The use of cloud data storage and management services has increased dramatically over the last few years. The services are often marketed for increased convenience, accessibility, and cost efficiency. Yet one area that persists as a concern is the level of legal protection that is afforded to the security and privacy of the data being stored or managed by these services particularly, some would argue, in the US. Recently, several companies have launched new cloud-based data storage services within Canada’s borders and have marketed them as “a good choice for those concerned about privacy issues in US-based data centres”.
Much of the concern surrounding the privacy of cloud computing services based in the US is focused on issues arising from operation of the USA PATRIOT Act
or Uniting and Strengthening America by Providing Appropriate Tools Required to Intercept and Obstruct Terrorism Act (Patriot Act)
. The Patriot Act
was introduced in 2001 following the attack on September 11 at the World Trade Center, increasing the powers of law enforcement and national security agencies to investigate and obtain intelligence relating to suspected terrorist activity.
The Patriot Act
received a lot of public attention in 2004, when the provincial government of British Columbia proposed to outsource some of the services associated with its medical plan including the storage of patient data, to US-based multinational corporations. The proposal was met with some resistance, most notably from the public-sector union which represented affected employees. The Privacy Commissioner of British Columbia carried out a public inquiry to investigate the potential privacy issue and recommended several restrictions on out-sourcing services involving personal data to foreign jurisdictions.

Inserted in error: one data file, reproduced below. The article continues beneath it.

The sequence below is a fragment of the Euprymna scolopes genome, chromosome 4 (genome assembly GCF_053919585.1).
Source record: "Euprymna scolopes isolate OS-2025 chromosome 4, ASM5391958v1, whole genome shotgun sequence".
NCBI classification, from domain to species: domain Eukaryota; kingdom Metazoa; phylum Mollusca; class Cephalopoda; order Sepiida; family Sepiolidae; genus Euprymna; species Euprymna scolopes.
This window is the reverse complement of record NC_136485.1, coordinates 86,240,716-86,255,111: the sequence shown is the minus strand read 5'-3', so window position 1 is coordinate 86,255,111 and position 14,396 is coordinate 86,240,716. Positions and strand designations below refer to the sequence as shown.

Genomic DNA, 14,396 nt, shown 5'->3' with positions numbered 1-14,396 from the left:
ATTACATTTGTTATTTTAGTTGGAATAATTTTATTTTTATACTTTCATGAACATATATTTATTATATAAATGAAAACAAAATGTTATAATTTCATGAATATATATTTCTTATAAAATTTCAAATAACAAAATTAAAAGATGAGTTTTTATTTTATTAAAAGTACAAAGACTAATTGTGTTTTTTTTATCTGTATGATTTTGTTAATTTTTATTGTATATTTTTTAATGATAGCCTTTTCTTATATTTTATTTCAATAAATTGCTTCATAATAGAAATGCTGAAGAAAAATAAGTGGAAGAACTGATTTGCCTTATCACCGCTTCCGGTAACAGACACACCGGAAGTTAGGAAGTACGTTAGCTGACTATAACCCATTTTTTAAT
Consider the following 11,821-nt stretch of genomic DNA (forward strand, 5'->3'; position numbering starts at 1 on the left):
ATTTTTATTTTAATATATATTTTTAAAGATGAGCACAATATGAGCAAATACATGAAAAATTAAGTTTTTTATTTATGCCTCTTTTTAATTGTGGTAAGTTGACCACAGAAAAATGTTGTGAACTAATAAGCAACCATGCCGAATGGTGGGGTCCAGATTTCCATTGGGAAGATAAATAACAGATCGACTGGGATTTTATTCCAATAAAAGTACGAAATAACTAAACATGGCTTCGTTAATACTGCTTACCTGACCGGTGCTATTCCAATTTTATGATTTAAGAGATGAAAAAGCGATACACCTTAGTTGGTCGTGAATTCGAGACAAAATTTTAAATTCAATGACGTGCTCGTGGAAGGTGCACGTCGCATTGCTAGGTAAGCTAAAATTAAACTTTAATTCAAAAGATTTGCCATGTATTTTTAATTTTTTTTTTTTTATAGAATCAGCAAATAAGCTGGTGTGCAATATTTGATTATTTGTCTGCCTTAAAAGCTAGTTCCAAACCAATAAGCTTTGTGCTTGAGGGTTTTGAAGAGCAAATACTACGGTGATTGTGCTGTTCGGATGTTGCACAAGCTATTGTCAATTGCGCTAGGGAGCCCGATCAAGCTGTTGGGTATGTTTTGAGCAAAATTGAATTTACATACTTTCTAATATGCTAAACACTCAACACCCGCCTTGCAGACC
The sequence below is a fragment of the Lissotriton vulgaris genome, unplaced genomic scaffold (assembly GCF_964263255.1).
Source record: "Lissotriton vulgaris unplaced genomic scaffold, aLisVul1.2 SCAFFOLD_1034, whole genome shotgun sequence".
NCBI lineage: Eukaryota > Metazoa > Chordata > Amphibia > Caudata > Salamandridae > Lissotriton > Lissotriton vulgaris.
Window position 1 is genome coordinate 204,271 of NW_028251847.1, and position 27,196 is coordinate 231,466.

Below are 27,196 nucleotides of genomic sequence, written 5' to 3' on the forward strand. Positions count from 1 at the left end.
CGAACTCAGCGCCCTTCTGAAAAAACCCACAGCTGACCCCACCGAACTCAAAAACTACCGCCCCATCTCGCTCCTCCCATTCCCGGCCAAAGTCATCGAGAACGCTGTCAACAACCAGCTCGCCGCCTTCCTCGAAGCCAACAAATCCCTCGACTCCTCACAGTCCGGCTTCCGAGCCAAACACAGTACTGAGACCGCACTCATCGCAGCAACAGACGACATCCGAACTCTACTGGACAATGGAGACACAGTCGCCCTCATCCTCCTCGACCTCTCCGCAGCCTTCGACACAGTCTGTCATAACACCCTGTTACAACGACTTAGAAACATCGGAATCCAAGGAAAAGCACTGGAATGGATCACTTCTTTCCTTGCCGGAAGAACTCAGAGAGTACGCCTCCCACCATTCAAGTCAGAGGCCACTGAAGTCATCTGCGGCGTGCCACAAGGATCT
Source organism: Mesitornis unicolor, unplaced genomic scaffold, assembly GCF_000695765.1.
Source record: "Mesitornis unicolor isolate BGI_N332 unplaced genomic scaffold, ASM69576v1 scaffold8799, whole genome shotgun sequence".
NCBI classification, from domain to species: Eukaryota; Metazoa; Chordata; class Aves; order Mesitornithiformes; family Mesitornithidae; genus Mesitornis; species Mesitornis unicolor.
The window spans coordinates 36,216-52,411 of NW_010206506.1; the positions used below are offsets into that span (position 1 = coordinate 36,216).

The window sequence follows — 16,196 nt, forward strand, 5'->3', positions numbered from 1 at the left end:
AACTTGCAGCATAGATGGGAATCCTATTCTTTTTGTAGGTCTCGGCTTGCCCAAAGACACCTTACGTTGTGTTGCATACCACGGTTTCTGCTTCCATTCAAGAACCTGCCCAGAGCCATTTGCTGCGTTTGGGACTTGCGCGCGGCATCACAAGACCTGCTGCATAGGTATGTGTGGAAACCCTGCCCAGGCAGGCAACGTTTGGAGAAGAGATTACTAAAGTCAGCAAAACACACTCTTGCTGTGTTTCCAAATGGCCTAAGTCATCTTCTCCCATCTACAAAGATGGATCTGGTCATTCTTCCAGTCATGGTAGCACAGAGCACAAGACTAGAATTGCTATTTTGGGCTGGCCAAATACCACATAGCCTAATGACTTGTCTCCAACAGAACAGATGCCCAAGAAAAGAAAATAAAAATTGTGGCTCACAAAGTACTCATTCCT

Companies considering cloud computing solutions should be aware that while Canada may not necessarily have an exact equivalent of the Patriot Act
, it does have legislation that allows Canadian authorities to assume not dissimilar powers in obtaining sensitive information, including search warrants under the Criminal Code
and the Canadian Security Intelligence Service Act
. There are also similar regimes found across Europe. Hence, regardless of where data resides, it may be subject to lawful disclosure to the applicable authorities.
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Summary by: Thomas Wong